First of all, I do not fail to “differentiate between pro-industry and pro-rights”. Please see the analysis of NSWP – people may believe it is a “sex worker rights” group, but it is not, it is an industry lobby. That should not need to be explained: equating prostitution with “sex” and “work” is sanitising, and what’s more, for the NSWP so-called “sex workers” include pimps, who are represented by and run the lobby. Think about this for a second. The NSWP, who is responsible for popularising the Orwellian notion of “sex worker rights” is in fact not concerned about anyone’s rights, but about profit. Again: THINK about this.

      Secondly, if you think I have misinterpreted a quote, you might like to mention what quote.

      If I have included the name of an academic who is not involved in prostitution research, I apologise in advance – which academic have I mentioned that you believe I am wrong about?

      Lastly, no, I am not making false equivalents between corporates like Nike and the NSWP, which is not a rights-based organisation. It represents pimps.

      As for your accusation of “white feminism” – lol! Nice try! I’ve heard that before and I absolutely do not take anyone seriously who levels the accusation of “white feminism” at women who oppose prostitution. It actually implies that prostitution is somehow special to or precious to indigenous women, a comment I have heard somewhere before – and it is racist and ridiculous.
      Cheers Jay.

      1. I especially love the accusation of white feminism in light of your mention of the organization Indigenous Women Against the Sex Trade and the fact that you specifically mention ni-Vanuatu resistance. Do they think these organizations and individuals are brain-washed by white women? That they are incapable of their own thought processes? Jesus Christ.

  4. Pingback: Sex Toy Parties and Working in Porn: My CWO Experience – ANTHRO FEMINISM

  5. Hi Renee, I feel that your anger here is pretty misguided. The article written by Kate and Polly is absolutely focused on the exploitation of women and young girls here in Vanuatu (where I live). I agree, the title is controversial when taken out of context and your frustration with some of the language used such as “sex workers” is justifiable in some way. But let me make this clear, as women we are not here to further divide and dismiss each other when in fact we are all fighting under the same cause. The article that was published is an important step towards beginning a conversation and starting to change the way prostitutes and sex workers (whatever they may be called) are treated in countries where they have no rights (as in Vanuatu). So to dismiss their article and put people (women) down who are actively trying to change things is not helpful. After all, are we not all on the same side here?

      1. And Daria, “they” are not “prostitutes” or “sex workers”. They are women. In this context, prostituted women. For future reference. Nobody calling any woman a “sex worker” is making any positive steps toward social change. Especially not if they are also going to call prostitution an “opportunity”, an “important option”, and talk about “middle men”, “paid sex”, “lower status body work” (!!) and whatever the hell else. Just no. Absolutely NO.

      2. “Nobody calling any woman a “sex worker” is making any positive steps toward social change.”. Except that you being a prostitution abolitionist, as you grandly term yourself, actually translates to you being an armchair warrior while the rest of us are actually out doing the work (I gather your work quite rightly took issue with your oppressive anti-trans sentiments and fired you, so evidently you’re not joining us in actually supporting women). Those that you criticise, on the other hand, are actually working with women – hundreds of them. Yet you feel you’re entitled to pass comment (which does largely go unchallenged, because others don’t have that much fucking time on our hands like you do to write about feelings and opinions, because, you know, actual work) on their lives, based on your opinion and that of your chosen few? I’m sure that makes you feel really good about yourself, but let’s face it – you’re not contributing to positive change, because your ‘work’ is basically self-gratifying indulgence. And, for Christ’s sake, the word you’re looking for is ‘biased’, not ‘bias’. Correct your damn tenses.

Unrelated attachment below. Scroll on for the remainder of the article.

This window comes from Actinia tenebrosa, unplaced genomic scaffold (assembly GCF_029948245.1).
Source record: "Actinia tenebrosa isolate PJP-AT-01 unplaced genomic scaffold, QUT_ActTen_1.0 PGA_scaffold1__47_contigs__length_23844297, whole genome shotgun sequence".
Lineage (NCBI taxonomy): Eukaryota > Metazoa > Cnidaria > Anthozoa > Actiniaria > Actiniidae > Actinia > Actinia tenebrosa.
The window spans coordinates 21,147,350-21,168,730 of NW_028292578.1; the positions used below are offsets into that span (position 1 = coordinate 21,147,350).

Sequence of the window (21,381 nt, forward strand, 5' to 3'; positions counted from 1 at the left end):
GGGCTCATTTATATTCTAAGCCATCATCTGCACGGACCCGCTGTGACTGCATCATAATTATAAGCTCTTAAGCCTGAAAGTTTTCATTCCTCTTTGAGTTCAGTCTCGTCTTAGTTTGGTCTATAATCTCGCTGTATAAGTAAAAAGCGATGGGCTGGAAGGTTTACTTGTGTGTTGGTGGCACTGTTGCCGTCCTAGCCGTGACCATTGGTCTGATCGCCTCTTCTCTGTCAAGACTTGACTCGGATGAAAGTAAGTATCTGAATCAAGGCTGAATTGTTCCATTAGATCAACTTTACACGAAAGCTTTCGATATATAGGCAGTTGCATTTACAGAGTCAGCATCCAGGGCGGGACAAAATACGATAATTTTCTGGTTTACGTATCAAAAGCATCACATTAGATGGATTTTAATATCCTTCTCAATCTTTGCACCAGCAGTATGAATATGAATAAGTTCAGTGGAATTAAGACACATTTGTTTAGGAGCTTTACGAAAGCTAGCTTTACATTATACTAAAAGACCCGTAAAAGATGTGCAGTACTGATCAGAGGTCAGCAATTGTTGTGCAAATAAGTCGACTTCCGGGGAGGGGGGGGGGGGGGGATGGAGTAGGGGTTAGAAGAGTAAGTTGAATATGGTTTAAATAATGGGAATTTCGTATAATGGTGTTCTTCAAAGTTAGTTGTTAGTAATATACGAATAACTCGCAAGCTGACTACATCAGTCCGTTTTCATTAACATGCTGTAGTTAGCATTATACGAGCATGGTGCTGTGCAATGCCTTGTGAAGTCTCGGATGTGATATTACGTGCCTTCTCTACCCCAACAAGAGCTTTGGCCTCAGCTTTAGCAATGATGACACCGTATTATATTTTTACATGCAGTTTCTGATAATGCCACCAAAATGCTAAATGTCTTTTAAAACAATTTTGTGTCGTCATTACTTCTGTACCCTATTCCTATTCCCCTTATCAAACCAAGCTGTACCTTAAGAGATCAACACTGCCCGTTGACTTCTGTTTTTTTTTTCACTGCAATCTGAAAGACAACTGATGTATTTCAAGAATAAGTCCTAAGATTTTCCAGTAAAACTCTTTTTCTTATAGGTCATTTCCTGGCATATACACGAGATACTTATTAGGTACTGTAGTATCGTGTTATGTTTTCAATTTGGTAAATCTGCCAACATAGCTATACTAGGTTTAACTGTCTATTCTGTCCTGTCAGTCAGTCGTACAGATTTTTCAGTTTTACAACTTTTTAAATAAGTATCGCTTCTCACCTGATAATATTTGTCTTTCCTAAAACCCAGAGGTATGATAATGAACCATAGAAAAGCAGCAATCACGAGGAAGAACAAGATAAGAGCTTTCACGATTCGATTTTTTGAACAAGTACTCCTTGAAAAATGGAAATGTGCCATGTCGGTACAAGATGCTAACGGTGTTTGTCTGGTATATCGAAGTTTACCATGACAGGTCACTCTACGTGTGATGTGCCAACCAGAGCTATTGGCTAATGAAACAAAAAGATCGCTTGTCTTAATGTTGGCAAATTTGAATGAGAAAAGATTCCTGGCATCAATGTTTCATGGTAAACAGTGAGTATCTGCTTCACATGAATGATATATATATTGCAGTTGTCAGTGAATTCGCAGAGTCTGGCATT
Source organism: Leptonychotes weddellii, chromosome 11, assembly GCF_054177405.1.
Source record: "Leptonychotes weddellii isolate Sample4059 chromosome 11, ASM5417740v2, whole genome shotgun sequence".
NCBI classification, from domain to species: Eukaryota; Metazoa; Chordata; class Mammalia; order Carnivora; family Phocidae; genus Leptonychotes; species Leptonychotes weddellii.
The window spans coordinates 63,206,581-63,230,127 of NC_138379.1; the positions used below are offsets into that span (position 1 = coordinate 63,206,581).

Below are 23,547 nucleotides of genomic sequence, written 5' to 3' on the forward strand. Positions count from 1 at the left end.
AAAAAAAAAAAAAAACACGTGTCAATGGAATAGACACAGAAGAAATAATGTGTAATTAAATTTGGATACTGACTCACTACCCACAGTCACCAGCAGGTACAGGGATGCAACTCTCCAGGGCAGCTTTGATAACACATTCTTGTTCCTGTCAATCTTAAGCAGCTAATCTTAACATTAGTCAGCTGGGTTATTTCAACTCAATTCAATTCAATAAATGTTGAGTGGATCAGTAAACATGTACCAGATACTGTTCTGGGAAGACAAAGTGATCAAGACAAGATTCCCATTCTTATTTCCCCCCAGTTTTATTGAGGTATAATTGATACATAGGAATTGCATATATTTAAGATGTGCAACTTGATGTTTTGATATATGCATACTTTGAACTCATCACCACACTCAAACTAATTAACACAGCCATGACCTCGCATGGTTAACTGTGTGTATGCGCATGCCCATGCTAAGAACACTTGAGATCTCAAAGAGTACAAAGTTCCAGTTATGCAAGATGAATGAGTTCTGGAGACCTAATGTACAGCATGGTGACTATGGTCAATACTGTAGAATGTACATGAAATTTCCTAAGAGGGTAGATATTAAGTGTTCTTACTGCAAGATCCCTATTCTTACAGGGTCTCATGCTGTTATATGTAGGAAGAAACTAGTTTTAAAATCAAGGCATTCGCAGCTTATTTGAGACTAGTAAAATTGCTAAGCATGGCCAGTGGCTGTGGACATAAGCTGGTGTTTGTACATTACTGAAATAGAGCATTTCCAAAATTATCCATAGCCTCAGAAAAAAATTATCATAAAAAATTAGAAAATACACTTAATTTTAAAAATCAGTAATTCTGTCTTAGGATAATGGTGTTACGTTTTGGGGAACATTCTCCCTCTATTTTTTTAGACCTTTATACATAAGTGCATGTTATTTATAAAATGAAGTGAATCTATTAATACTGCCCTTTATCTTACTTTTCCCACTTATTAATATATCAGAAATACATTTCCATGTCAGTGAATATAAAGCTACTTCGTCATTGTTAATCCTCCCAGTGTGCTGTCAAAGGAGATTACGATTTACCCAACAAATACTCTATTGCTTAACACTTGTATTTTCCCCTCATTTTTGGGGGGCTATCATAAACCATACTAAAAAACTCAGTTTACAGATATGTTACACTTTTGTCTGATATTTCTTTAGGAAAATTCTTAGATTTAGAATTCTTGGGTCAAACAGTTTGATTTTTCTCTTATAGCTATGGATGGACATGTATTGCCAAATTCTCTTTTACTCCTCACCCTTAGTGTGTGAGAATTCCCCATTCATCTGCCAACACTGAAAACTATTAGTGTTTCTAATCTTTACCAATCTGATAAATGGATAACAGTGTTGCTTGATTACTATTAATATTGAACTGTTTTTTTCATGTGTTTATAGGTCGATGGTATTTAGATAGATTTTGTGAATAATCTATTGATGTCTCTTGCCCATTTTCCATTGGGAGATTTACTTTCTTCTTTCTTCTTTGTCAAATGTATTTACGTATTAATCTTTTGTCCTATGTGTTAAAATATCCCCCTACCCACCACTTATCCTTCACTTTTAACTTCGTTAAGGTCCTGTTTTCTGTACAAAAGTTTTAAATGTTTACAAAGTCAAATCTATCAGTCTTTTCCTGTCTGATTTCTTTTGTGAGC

6. Have you finished with your “real work” for tonight now, Jay? Attacking a woman on her blog comments with speculation and spelling corrections while ignoring all the survivors commenting right above you? Are you quite done with your big serious contribution to the world for tonight now hon?

    1. Because I’m quite done with your rambling. So you might as well call it a night because you’re not coming back here, kay? Find some new entertainment. Goodbye.

  7. Hi, Renee! I belong to a platform of Translators for the Abolition of Prostitution in Spain, and I’m currently translating this article, which I find extreeeeemely interesting (I was in academia, in the field of women’s studies. until not long ago) for our blog. I hope it is ok with you to have it translated 🙂

    1. Hi Jacqueline,
      I just deleted my previous comment – yours came into my e-mail and I made a mistake about which article it was under. I’d be honoured if you would translate this piece. Thank you so much!

  8. Pingback: Longtime U.S. feminist challenges NZPC “gatekeeping” | Feminist Legal Clinic

  9. Pingback: INTERVIEW: Renee Gerlich on the fight for women's rights in New Zealand

Leave a Reply